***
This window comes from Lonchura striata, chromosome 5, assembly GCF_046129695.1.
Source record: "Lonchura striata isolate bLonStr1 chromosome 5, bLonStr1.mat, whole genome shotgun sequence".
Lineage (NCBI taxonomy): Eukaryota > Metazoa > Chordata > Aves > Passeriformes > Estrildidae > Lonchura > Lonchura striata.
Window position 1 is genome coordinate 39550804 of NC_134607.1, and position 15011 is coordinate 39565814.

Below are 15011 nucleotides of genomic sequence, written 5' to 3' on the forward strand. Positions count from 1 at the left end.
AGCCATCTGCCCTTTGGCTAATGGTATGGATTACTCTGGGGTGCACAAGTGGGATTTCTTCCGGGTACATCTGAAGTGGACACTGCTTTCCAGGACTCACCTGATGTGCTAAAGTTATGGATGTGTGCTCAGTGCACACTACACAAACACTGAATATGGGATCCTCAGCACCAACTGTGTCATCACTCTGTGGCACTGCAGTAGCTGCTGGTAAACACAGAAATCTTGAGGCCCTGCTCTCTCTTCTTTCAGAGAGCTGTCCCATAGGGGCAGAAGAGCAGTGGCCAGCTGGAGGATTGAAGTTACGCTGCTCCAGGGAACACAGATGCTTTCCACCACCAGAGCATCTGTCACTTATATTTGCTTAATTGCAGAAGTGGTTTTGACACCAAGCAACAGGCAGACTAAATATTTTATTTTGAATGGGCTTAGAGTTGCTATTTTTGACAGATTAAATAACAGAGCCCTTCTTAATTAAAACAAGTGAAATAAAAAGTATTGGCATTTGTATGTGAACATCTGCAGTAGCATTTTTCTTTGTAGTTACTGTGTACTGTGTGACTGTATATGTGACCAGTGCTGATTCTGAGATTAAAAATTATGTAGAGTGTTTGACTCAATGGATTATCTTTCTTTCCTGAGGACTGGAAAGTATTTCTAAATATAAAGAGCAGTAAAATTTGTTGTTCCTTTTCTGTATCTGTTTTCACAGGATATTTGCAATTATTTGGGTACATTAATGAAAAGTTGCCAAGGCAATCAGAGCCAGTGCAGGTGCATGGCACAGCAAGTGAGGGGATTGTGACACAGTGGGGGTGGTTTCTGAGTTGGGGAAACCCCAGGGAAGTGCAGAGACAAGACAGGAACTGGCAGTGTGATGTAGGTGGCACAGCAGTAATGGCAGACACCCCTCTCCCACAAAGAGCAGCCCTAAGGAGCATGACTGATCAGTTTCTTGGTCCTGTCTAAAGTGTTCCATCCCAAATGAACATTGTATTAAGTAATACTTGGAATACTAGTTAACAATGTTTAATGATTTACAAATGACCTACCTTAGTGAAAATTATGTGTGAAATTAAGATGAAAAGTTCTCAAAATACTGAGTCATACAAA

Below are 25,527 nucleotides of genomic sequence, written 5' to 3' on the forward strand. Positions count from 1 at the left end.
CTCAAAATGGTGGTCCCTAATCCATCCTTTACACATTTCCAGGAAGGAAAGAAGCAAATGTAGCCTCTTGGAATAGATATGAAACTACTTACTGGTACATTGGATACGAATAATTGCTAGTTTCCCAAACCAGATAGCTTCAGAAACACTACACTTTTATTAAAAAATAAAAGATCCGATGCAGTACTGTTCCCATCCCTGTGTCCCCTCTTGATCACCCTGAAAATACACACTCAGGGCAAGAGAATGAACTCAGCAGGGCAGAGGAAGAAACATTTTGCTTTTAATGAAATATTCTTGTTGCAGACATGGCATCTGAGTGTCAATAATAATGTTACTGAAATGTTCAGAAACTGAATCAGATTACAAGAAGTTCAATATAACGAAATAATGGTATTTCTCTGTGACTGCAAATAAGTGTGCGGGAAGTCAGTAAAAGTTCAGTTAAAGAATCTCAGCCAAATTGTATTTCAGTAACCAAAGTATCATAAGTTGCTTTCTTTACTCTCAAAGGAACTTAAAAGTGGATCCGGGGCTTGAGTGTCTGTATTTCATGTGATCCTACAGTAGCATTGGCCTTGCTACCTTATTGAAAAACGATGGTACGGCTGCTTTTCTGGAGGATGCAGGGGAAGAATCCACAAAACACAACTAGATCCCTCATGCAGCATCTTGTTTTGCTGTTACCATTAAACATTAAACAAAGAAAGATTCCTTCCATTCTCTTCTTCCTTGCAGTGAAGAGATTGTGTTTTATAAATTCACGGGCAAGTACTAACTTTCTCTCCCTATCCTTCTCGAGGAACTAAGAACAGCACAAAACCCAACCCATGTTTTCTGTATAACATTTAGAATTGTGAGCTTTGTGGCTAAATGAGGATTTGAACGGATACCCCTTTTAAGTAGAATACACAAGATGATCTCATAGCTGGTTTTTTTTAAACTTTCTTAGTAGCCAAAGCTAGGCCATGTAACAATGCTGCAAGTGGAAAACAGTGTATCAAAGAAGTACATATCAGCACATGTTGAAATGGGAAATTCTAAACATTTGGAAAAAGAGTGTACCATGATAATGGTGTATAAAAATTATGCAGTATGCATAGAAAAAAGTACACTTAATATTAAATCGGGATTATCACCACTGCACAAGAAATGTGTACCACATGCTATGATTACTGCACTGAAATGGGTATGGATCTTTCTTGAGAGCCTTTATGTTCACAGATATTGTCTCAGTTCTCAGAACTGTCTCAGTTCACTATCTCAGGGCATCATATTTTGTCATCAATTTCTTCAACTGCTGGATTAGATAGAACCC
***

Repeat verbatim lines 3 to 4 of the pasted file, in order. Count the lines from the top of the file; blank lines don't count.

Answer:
Lineage (NCBI taxonomy): Eukaryota > Metazoa > Chordata > Aves > Passeriformes > Estrildidae > Lonchura > Lonchura striata.
Window position 1 is genome coordinate 39550804 of NC_134607.1, and position 15011 is coordinate 39565814.